What’s the magic number when you can consider a car to be a classic, or historic car? There’s no exact number, says experts.


Some states may have their cutoff date for classic car tags, or how they classify a car as ‘classic’ in terms of what that means in terms of registration, but that’s not always inline with what an enthusiast believes. The term ‘classic’ is a highly debated term that can be applied to one year model of a car, while not the same year/different model of the next. Recently, FIVA (the Fédération Internationale des Véhicules Anciens or international federation of historic vehicles), attempted to clear up how they classify a car to be classic, or historic.

“There’s no magic rule to say when a vehicle becomes a ‘classic’,” says Tiddo Bresters, president of FIVA, “but reaching 30 years of age is one of FIVA’s clear criteria.

“So in 2020 we’re delighted to welcome a whole new raft of 1990 classics to the fold, as they celebrate their 30th birthday, thanks to their caring owners. Historic vehicles don’t have to be hugely rare or valuable; the ‘new classics’ range from supercars to city cars to motorcycles – but all are important milestones in the story of our motoring heritage.”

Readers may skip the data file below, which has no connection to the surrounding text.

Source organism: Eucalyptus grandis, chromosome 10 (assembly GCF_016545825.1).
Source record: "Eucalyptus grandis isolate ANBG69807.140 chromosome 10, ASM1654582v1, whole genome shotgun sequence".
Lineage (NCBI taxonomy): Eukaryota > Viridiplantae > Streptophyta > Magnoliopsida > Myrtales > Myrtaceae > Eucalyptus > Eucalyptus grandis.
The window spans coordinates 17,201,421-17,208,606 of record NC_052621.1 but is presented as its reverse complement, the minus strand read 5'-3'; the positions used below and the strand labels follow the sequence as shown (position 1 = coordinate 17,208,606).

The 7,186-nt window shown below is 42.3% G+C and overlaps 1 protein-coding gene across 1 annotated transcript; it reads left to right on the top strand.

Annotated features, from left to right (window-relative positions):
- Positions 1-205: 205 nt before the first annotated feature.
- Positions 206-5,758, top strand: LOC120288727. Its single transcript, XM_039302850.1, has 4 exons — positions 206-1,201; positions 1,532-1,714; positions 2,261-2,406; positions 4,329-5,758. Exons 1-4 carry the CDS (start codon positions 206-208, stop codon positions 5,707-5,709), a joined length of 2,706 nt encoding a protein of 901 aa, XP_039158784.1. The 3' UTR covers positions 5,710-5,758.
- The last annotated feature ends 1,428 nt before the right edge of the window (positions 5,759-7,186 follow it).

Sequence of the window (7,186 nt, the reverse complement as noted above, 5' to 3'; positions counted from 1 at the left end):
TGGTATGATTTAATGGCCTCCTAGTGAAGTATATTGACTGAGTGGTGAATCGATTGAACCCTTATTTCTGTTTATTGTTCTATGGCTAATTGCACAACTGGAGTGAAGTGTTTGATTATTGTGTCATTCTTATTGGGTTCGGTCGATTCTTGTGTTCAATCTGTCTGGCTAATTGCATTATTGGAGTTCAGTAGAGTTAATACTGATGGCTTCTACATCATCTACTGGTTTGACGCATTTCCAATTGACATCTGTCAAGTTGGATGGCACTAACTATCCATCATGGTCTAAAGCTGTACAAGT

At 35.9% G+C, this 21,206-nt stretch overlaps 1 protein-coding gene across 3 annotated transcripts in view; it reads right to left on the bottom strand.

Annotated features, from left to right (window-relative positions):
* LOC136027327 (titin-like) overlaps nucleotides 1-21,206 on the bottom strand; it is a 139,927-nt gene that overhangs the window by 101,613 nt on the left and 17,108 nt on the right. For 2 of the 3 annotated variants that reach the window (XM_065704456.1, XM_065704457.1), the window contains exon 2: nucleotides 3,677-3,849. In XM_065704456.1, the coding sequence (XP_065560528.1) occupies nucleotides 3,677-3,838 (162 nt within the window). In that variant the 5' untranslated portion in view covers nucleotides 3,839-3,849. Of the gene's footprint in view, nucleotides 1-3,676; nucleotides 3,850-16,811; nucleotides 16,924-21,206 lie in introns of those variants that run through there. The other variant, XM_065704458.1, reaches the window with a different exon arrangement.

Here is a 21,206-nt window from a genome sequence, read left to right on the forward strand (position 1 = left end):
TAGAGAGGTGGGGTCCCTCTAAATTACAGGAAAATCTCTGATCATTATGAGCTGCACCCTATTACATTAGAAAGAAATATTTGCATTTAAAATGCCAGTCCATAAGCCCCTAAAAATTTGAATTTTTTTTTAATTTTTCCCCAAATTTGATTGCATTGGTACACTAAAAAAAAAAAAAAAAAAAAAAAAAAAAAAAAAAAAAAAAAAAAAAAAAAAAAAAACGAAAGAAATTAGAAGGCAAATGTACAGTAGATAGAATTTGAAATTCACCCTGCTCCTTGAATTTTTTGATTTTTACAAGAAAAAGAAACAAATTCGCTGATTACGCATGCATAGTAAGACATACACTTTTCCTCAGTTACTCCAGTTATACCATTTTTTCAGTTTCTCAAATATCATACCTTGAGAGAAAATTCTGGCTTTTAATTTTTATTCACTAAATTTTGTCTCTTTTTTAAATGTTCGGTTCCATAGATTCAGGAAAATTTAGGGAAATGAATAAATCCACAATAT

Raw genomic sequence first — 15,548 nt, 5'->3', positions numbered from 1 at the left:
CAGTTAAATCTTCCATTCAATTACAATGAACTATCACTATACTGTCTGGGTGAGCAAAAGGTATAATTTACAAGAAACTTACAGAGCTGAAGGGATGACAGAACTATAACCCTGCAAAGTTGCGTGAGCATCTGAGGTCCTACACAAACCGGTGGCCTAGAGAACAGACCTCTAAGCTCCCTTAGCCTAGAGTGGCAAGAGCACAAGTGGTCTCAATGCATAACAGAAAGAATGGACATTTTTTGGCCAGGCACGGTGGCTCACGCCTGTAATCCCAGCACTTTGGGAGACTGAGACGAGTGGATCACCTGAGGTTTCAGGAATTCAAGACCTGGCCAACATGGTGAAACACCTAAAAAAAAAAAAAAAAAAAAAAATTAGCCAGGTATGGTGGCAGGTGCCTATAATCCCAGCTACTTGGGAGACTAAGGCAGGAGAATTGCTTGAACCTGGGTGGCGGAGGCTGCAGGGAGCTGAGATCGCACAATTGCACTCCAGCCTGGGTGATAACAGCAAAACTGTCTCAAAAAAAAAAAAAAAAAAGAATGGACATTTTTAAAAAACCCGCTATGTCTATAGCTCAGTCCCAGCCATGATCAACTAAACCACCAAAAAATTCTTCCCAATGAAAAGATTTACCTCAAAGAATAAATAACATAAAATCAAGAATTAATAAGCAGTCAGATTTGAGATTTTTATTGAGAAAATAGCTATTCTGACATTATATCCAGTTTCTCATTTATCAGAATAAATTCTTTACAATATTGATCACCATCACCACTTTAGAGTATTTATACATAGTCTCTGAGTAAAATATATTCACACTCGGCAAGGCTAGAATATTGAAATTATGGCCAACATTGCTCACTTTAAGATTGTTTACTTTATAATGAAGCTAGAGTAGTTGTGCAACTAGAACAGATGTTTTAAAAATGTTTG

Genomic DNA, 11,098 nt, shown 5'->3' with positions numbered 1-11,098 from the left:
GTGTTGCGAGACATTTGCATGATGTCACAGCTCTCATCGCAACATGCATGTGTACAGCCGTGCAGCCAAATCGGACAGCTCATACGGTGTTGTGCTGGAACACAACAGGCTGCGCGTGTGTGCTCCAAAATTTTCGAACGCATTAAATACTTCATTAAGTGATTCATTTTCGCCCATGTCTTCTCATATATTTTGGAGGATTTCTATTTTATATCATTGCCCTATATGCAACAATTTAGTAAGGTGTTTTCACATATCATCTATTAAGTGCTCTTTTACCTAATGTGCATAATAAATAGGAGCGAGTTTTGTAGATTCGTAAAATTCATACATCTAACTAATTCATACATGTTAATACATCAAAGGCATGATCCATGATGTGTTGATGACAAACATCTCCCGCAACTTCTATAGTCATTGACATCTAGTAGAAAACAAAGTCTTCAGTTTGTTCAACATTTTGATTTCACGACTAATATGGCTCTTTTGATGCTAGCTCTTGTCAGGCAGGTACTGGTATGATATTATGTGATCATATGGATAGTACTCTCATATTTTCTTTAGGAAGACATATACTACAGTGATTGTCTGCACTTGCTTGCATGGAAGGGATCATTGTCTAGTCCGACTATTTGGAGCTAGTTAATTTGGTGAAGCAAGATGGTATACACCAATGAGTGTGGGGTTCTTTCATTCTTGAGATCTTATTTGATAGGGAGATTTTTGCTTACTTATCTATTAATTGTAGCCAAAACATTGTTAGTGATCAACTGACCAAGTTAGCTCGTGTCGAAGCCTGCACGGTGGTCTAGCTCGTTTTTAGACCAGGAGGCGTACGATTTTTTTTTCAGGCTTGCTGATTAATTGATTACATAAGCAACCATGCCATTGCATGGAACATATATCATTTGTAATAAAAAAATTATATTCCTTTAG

"Happy 30th birthday to…
The remarkable Honda NSX, the first version of the much-admired V6 mid-engined two-seater, offering 160mph in a comfortable, practical, safe package but still a joy to drive."

Another sportscar from Japan, the affordable and attractive Mazda MX-5, reached Japan and the USA the late 1980s, to become the best-selling two-seater convertible in history.

At the other end of the performance spectrum, the Lamborghini Diablo – with its mid-mounted V12 and top speed close to 200mph – went on sale in January 1990.

On two wheels, rather than four, the Harley-Davidson Fat Boy went into production from 1990, a V-twin cruiser motorcycle with solid disc wheels.

What makes a vehicle ‘historic’?
 According to FIVA, a historic vehicle is ‘a mechanically propelled road vehicle’ that is:

-At least 30 years old
-Preserved and maintained in a historically correct condition
-Not used as a means of daily transport
-Part of our technical and cultural heritage

Do you agree with this assessment? As an Editor's note, I highly disagree with a car being disqualified from the idea that it's no longer 'historic' or 'classic' if it's driven regularly. While I agree on the importance of keeping the miles off the car, it's more important to maintain and preserve a vehicle than it is to keep it off the road, it is meant to be driven, after all. I suppose this is where we can define 'historic' and 'classic' as being different, although the quotes from the press release intertwine those terms.

Source: FIVA/Photograph by Makarand Baokar